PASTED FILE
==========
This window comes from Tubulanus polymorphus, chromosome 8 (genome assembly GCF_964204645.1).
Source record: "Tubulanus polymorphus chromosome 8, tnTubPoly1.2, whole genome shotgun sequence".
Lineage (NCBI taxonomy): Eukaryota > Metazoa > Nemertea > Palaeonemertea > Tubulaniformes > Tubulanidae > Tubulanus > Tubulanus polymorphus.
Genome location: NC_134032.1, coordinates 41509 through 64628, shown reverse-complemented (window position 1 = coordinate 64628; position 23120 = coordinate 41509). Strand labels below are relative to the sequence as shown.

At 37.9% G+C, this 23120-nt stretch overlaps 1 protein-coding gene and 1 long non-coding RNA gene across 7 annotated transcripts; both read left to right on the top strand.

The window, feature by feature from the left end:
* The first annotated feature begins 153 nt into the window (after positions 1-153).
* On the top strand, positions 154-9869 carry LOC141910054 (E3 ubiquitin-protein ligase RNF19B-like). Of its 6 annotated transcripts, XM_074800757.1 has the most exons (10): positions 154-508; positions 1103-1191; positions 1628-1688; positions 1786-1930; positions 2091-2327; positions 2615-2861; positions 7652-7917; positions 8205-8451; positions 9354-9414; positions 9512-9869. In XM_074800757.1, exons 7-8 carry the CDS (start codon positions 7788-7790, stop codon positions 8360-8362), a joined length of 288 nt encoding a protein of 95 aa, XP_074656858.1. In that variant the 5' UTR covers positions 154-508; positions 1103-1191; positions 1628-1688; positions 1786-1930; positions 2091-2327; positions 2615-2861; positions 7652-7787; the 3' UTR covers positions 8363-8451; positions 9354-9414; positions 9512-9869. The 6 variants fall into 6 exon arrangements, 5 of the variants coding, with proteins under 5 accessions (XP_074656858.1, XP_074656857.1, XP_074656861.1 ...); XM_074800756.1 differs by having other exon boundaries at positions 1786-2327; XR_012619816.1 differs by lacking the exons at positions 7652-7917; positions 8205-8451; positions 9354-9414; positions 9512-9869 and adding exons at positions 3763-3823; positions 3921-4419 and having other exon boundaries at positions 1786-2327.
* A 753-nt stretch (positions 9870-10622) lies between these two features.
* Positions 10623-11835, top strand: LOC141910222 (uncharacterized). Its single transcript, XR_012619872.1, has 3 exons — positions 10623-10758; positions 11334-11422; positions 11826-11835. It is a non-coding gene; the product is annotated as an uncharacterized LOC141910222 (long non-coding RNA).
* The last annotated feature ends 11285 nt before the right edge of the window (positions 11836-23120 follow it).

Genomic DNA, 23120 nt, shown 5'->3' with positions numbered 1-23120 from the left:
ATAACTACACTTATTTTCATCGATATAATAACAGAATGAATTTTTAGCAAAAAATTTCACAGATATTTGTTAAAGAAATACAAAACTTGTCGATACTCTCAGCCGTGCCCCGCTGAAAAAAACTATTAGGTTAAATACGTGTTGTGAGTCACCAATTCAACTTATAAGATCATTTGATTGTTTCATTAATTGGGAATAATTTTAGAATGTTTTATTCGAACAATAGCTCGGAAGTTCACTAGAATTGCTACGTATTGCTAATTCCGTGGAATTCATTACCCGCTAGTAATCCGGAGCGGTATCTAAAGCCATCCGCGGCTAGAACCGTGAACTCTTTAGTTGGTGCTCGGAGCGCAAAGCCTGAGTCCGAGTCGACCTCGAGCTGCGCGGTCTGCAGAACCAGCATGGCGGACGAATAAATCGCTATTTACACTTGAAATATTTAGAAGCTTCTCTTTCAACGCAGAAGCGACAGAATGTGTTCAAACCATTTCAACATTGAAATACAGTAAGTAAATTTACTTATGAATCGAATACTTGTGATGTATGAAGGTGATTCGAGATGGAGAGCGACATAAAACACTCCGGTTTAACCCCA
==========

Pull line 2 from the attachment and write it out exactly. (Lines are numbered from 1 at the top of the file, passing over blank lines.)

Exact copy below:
Source record: "Tubulanus polymorphus chromosome 8, tnTubPoly1.2, whole genome shotgun sequence".